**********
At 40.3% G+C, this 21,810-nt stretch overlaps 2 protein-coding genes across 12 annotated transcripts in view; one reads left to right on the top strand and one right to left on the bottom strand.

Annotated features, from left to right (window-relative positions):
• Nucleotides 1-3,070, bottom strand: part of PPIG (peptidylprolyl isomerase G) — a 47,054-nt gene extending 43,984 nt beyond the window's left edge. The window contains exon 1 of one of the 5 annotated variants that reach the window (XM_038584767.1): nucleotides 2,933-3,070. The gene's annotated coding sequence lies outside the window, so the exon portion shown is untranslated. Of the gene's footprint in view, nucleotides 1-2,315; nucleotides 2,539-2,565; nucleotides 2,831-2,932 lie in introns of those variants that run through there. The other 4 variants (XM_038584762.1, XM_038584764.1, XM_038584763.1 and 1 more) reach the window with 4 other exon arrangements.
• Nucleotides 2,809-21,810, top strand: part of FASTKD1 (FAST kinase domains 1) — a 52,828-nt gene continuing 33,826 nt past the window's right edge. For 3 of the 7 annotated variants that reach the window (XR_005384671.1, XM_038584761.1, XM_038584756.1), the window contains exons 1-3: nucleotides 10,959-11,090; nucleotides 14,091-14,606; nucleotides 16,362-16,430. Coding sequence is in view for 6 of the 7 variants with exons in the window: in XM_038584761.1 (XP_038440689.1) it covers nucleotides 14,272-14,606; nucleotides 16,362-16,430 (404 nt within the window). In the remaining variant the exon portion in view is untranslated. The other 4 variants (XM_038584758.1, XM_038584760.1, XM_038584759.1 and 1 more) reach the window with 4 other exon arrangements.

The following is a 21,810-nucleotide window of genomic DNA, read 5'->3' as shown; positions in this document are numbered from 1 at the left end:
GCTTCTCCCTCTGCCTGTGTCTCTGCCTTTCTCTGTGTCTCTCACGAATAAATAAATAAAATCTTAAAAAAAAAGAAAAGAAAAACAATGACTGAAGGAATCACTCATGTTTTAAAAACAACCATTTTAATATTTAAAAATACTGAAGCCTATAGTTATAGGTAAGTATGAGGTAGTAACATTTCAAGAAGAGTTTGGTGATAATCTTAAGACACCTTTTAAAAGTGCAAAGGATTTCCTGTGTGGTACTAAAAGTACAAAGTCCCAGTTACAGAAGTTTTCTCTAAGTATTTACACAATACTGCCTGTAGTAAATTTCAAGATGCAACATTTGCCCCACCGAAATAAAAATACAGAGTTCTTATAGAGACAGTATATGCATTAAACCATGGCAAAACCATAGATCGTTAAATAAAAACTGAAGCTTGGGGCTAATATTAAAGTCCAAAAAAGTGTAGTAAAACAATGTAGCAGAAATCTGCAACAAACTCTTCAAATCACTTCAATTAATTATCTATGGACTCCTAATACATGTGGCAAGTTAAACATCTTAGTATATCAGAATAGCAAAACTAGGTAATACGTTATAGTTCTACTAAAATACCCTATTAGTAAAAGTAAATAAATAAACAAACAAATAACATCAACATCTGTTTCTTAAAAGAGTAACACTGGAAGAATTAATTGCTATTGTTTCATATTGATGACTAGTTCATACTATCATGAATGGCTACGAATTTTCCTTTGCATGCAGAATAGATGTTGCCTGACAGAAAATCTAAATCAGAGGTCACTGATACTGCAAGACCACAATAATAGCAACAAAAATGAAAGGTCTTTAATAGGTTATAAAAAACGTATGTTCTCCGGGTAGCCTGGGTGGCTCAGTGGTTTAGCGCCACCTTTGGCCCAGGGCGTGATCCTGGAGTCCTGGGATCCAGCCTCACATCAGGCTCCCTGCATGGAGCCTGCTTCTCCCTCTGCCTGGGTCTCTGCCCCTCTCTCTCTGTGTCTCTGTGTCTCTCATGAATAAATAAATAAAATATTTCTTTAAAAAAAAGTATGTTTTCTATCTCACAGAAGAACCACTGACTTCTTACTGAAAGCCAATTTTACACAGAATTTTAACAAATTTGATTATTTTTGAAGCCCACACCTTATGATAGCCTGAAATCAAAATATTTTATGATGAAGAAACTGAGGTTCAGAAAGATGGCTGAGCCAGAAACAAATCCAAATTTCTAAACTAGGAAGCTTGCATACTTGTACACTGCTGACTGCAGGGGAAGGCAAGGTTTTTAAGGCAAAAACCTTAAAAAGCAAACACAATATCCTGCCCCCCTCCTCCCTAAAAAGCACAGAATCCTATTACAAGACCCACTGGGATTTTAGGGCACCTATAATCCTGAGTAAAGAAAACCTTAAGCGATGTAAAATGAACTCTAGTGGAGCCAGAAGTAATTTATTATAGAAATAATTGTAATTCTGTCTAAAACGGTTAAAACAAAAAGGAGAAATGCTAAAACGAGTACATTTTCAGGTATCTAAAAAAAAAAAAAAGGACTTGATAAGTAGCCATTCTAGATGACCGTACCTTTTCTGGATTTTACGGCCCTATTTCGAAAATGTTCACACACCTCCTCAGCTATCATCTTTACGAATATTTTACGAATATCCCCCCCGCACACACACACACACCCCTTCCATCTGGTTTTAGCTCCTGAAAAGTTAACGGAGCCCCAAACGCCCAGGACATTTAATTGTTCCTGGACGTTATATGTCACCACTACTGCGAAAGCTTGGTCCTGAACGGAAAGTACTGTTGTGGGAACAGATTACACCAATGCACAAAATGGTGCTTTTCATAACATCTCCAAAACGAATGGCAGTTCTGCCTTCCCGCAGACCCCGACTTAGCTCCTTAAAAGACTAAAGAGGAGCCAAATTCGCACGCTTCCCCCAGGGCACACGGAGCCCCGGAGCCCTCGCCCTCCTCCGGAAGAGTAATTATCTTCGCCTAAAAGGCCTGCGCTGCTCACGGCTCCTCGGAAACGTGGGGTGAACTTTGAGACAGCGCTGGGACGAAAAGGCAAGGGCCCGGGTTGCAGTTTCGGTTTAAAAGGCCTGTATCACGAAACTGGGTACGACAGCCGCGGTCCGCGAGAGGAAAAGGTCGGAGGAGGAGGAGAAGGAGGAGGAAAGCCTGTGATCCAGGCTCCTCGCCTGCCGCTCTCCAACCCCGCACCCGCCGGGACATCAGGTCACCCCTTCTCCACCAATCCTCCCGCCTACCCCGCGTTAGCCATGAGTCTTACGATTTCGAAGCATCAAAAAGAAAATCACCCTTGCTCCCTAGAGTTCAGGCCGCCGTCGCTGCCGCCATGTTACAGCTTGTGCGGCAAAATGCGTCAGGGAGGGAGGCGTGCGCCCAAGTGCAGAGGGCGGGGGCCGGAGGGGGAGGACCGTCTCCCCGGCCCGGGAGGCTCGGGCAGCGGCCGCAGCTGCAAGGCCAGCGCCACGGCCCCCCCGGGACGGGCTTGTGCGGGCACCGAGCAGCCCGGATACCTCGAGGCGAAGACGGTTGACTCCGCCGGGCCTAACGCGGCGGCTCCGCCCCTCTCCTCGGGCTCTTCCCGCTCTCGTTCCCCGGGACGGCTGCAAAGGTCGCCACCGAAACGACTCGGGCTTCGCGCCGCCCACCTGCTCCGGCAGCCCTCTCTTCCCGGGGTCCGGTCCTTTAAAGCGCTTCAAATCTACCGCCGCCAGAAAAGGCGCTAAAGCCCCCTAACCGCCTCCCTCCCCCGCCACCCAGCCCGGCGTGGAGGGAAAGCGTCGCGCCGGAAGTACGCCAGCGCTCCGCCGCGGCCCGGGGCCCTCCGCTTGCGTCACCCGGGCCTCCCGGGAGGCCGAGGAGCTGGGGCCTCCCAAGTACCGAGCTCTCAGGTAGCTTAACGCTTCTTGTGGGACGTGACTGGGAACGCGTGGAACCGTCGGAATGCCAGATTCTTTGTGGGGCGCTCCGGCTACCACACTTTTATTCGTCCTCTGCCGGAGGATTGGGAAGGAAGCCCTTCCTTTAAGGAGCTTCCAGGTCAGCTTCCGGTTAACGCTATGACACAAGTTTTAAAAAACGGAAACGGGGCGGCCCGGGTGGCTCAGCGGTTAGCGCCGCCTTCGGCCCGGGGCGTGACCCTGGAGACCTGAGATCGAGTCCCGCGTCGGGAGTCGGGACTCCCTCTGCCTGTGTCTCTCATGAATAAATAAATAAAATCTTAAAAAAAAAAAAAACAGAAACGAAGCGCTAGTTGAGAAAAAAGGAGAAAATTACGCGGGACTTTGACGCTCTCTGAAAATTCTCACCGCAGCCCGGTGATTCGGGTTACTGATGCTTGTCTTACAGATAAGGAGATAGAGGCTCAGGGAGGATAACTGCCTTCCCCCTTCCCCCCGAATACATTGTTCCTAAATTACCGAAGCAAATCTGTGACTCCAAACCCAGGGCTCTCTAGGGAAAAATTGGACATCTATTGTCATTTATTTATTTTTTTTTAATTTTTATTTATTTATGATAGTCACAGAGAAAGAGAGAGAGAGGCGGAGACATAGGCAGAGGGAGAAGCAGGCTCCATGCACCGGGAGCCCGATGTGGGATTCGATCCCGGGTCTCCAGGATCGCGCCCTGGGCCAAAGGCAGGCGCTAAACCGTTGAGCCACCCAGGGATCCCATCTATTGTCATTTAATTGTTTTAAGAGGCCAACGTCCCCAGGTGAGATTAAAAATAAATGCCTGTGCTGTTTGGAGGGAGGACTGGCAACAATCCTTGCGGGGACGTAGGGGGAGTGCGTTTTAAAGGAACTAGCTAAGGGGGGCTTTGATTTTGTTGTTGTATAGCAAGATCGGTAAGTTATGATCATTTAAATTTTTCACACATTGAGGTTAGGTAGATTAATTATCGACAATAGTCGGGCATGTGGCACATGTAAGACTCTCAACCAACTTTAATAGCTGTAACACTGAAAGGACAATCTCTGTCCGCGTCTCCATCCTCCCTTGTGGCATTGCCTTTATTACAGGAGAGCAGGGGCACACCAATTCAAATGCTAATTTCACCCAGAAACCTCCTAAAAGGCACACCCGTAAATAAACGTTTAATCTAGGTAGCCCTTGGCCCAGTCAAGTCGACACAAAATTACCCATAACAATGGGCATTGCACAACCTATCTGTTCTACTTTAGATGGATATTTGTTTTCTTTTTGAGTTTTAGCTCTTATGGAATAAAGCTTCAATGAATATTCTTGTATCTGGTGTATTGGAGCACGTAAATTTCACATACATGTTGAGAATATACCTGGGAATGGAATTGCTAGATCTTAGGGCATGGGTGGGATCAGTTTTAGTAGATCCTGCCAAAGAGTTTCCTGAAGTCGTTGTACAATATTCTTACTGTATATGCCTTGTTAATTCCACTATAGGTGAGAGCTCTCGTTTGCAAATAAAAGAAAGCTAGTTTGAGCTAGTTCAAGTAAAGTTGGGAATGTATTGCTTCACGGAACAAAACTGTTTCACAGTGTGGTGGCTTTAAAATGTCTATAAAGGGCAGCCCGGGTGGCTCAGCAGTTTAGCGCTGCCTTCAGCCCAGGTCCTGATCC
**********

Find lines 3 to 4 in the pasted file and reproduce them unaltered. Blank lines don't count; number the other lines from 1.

• Nucleotides 1-3,070, bottom strand: part of PPIG (peptidylprolyl isomerase G) — a 47,054-nt gene extending 43,984 nt beyond the window's left edge. The window contains exon 1 of one of the 5 annotated variants that reach the window (XM_038584767.1): nucleotides 2,933-3,070. The gene's annotated coding sequence lies outside the window, so the exon portion shown is untranslated. Of the gene's footprint in view, nucleotides 1-2,315; nucleotides 2,539-2,565; nucleotides 2,831-2,932 lie in introns of those variants that run through there. The other 4 variants (XM_038584762.1, XM_038584764.1, XM_038584763.1 and 1 more) reach the window with 4 other exon arrangements.
• Nucleotides 2,809-21,810, top strand: part of FASTKD1 (FAST kinase domains 1) — a 52,828-nt gene continuing 33,826 nt past the window's right edge. For 3 of the 7 annotated variants that reach the window (XR_005384671.1, XM_038584761.1, XM_038584756.1), the window contains exons 1-3: nucleotides 10,959-11,090; nucleotides 14,091-14,606; nucleotides 16,362-16,430. Coding sequence is in view for 6 of the 7 variants with exons in the window: in XM_038584761.1 (XP_038440689.1) it covers nucleotides 14,272-14,606; nucleotides 16,362-16,430 (404 nt within the window). In the remaining variant the exon portion in view is untranslated. The other 4 variants (XM_038584758.1, XM_038584760.1, XM_038584759.1 and 1 more) reach the window with 4 other exon arrangements.